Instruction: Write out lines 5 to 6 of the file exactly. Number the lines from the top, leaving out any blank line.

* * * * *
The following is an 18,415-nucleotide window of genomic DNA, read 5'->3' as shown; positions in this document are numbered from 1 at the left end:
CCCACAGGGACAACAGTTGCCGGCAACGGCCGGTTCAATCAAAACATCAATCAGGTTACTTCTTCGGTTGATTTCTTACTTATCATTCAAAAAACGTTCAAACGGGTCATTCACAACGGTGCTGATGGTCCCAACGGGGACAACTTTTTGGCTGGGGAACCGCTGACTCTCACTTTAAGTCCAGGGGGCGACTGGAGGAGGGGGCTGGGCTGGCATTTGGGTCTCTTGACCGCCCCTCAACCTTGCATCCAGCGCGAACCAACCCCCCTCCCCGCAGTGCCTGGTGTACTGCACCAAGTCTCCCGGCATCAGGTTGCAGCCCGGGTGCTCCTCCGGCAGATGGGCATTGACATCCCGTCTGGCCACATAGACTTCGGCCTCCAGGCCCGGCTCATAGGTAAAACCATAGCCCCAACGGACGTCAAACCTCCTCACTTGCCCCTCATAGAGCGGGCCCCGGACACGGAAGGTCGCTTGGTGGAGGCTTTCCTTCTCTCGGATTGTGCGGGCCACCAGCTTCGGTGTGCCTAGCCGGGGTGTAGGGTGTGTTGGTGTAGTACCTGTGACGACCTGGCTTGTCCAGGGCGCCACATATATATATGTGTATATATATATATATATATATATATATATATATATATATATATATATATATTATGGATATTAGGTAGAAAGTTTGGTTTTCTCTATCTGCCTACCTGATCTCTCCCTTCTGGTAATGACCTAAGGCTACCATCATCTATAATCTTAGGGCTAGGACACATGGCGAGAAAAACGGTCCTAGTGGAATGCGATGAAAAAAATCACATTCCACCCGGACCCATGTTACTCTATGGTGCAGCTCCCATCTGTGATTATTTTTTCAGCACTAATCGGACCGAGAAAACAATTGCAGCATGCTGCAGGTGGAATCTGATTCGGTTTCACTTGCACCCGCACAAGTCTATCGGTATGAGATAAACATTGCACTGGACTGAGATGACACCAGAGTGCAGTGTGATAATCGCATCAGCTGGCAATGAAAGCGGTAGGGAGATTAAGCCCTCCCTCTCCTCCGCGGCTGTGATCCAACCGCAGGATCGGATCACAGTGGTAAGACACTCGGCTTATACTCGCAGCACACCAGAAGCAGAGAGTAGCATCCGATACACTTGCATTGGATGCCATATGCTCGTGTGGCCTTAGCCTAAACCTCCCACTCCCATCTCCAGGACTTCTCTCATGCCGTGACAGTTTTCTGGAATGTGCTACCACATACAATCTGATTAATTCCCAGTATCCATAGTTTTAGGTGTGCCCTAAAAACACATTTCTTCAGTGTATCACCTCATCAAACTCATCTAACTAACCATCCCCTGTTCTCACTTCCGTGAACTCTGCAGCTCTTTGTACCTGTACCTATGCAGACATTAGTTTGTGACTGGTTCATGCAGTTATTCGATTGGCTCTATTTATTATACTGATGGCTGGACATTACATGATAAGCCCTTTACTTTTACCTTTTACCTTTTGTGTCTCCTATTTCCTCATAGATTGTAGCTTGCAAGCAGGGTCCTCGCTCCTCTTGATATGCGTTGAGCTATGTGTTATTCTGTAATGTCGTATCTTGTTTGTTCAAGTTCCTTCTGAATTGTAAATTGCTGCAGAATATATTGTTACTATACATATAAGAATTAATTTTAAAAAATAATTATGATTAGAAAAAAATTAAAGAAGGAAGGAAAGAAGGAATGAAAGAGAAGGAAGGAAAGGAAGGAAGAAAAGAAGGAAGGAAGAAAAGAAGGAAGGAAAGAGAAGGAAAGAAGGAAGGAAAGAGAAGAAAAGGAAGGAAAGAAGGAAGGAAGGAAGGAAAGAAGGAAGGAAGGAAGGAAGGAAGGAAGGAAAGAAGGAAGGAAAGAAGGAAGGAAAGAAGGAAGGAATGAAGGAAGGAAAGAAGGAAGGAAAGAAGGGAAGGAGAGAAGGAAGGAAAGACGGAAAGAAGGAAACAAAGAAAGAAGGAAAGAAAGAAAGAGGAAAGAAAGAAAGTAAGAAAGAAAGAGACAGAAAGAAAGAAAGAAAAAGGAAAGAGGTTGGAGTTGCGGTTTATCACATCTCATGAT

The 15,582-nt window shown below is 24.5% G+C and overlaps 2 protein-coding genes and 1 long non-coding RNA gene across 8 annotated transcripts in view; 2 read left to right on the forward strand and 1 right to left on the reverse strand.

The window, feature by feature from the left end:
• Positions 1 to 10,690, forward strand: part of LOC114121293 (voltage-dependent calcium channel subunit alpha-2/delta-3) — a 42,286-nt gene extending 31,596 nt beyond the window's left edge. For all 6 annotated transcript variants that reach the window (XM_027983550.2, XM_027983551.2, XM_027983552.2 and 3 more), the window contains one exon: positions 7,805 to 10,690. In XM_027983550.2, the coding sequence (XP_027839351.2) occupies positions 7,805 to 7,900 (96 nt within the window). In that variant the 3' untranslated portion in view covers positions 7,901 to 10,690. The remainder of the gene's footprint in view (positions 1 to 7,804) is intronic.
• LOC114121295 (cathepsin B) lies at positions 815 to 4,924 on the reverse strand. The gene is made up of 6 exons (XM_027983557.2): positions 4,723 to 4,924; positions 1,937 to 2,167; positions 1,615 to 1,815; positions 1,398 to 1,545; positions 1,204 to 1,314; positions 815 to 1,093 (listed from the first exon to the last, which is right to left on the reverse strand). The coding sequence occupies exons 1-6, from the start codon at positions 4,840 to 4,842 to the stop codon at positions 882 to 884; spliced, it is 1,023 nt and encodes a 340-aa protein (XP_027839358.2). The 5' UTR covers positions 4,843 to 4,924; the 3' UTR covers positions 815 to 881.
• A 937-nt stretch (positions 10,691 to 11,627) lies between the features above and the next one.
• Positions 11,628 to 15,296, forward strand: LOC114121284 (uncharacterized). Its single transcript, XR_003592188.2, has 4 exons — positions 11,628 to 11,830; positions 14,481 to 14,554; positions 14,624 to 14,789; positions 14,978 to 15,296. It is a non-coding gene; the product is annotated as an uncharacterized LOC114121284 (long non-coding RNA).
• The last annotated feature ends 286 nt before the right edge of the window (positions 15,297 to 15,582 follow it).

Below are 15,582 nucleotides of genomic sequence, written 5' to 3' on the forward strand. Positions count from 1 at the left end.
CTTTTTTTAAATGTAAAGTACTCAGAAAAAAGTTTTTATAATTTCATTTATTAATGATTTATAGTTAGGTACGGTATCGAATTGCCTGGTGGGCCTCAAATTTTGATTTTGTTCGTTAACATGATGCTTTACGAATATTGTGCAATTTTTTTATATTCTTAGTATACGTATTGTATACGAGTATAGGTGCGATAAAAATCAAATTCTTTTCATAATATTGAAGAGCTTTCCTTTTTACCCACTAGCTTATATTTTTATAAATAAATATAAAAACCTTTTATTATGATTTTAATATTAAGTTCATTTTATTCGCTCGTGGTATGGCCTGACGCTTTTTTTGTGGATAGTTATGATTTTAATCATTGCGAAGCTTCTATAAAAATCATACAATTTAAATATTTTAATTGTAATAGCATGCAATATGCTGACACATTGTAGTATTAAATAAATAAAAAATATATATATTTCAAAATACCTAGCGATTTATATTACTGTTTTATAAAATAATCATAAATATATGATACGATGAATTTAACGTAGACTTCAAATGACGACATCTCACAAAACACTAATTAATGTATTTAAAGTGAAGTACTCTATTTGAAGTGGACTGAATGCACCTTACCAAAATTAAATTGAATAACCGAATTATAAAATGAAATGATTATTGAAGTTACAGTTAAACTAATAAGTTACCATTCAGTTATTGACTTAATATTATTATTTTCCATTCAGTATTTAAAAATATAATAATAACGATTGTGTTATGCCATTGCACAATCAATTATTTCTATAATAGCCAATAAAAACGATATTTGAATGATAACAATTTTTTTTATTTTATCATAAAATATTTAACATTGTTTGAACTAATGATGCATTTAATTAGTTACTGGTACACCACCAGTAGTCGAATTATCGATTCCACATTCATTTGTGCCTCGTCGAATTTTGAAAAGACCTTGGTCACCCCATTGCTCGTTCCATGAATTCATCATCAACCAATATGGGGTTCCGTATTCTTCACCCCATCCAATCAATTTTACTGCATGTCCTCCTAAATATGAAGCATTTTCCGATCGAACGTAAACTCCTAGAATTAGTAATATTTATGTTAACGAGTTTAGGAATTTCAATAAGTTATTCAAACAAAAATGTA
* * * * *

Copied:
• Positions 1 to 10,690, forward strand: part of LOC114121293 (voltage-dependent calcium channel subunit alpha-2/delta-3) — a 42,286-nt gene extending 31,596 nt beyond the window's left edge. For all 6 annotated transcript variants that reach the window (XM_027983550.2, XM_027983551.2, XM_027983552.2 and 3 more), the window contains one exon: positions 7,805 to 10,690. In XM_027983550.2, the coding sequence (XP_027839351.2) occupies positions 7,805 to 7,900 (96 nt within the window). In that variant the 3' untranslated portion in view covers positions 7,901 to 10,690. The remainder of the gene's footprint in view (positions 1 to 7,804) is intronic.
• LOC114121295 (cathepsin B) lies at positions 815 to 4,924 on the reverse strand. The gene is made up of 6 exons (XM_027983557.2): positions 4,723 to 4,924; positions 1,937 to 2,167; positions 1,615 to 1,815; positions 1,398 to 1,545; positions 1,204 to 1,314; positions 815 to 1,093 (listed from the first exon to the last, which is right to left on the reverse strand). The coding sequence occupies exons 1-6, from the start codon at positions 4,840 to 4,842 to the stop codon at positions 882 to 884; spliced, it is 1,023 nt and encodes a 340-aa protein (XP_027839358.2). The 5' UTR covers positions 4,843 to 4,924; the 3' UTR covers positions 815 to 881.